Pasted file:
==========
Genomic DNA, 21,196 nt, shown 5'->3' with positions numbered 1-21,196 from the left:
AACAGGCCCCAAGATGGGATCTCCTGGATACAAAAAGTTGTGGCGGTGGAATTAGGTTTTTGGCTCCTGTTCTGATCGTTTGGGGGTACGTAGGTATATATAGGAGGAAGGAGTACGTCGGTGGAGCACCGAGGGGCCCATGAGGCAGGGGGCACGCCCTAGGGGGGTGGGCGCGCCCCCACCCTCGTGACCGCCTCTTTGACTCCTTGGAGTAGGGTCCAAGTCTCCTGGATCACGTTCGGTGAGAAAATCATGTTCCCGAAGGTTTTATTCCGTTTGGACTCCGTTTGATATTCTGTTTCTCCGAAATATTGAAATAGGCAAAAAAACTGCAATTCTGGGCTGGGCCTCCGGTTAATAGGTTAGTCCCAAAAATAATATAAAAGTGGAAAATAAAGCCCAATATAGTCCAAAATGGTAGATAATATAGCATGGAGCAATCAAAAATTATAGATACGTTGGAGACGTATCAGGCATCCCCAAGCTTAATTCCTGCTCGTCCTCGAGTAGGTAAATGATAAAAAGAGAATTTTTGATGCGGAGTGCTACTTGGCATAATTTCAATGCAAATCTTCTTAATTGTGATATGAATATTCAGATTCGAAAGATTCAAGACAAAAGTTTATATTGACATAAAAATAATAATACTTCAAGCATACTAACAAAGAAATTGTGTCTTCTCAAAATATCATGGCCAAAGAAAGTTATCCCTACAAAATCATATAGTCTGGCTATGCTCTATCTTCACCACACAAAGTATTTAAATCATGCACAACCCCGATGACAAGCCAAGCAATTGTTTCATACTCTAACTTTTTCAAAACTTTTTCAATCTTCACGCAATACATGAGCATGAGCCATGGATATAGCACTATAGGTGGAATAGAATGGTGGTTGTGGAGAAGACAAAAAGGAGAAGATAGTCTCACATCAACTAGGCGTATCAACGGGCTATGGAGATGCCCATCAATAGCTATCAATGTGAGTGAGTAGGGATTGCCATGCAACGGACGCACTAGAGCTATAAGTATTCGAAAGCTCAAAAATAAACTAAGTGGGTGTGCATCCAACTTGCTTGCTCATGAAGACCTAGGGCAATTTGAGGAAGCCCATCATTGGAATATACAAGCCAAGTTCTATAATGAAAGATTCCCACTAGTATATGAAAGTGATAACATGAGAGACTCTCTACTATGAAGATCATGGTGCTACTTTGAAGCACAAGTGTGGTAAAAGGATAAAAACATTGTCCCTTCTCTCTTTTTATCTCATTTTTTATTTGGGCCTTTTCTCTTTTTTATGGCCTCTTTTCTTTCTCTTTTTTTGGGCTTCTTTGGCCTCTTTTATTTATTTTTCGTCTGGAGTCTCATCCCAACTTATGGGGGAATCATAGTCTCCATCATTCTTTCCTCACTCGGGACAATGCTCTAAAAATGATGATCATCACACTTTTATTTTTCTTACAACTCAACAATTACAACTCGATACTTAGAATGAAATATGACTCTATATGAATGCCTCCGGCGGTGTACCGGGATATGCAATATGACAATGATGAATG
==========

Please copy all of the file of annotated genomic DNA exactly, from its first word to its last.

Genomic DNA, 21,196 nt, shown 5'->3' with positions numbered 1-21,196 from the left:
AACAGGCCCCAAGATGGGATCTCCTGGATACAAAAAGTTGTGGCGGTGGAATTAGGTTTTTGGCTCCTGTTCTGATCGTTTGGGGGTACGTAGGTATATATAGGAGGAAGGAGTACGTCGGTGGAGCACCGAGGGGCCCATGAGGCAGGGGGCACGCCCTAGGGGGGTGGGCGCGCCCCCACCCTCGTGACCGCCTCTTTGACTCCTTGGAGTAGGGTCCAAGTCTCCTGGATCACGTTCGGTGAGAAAATCATGTTCCCGAAGGTTTTATTCCGTTTGGACTCCGTTTGATATTCTGTTTCTCCGAAATATTGAAATAGGCAAAAAAACTGCAATTCTGGGCTGGGCCTCCGGTTAATAGGTTAGTCCCAAAAATAATATAAAAGTGGAAAATAAAGCCCAATATAGTCCAAAATGGTAGATAATATAGCATGGAGCAATCAAAAATTATAGATACGTTGGAGACGTATCAGGCATCCCCAAGCTTAATTCCTGCTCGTCCTCGAGTAGGTAAATGATAAAAAGAGAATTTTTGATGCGGAGTGCTACTTGGCATAATTTCAATGCAAATCTTCTTAATTGTGATATGAATATTCAGATTCGAAAGATTCAAGACAAAAGTTTATATTGACATAAAAATAATAATACTTCAAGCATACTAACAAAGAAATTGTGTCTTCTCAAAATATCATGGCCAAAGAAAGTTATCCCTACAAAATCATATAGTCTGGCTATGCTCTATCTTCACCACACAAAGTATTTAAATCATGCACAACCCCGATGACAAGCCAAGCAATTGTTTCATACTCTAACTTTTTCAAAACTTTTTCAATCTTCACGCAATACATGAGCATGAGCCATGGATATAGCACTATAGGTGGAATAGAATGGTGGTTGTGGAGAAGACAAAAAGGAGAAGATAGTCTCACATCAACTAGGCGTATCAACGGGCTATGGAGATGCCCATCAATAGCTATCAATGTGAGTGAGTAGGGATTGCCATGCAACGGACGCACTAGAGCTATAAGTATTCGAAAGCTCAAAAATAAACTAAGTGGGTGTGCATCCAACTTGCTTGCTCATGAAGACCTAGGGCAATTTGAGGAAGCCCATCATTGGAATATACAAGCCAAGTTCTATAATGAAAGATTCCCACTAGTATATGAAAGTGATAACATGAGAGACTCTCTACTATGAAGATCATGGTGCTACTTTGAAGCACAAGTGTGGTAAAAGGATAAAAACATTGTCCCTTCTCTCTTTTTATCTCATTTTTTATTTGGGCCTTTTCTCTTTTTTATGGCCTCTTTTCTTTCTCTTTTTTTGGGCTTCTTTGGCCTCTTTTATTTATTTTTCGTCTGGAGTCTCATCCCAACTTATGGGGGAATCATAGTCTCCATCATTCTTTCCTCACTCGGGACAATGCTCTAAAAATGATGATCATCACACTTTTATTTTTCTTACAACTCAACAATTACAACTCGATACTTAGAATGAAATATGACTCTATATGAATGCCTCCGGCGGTGTACCGGGATATGCAATATGACAATGATGAATG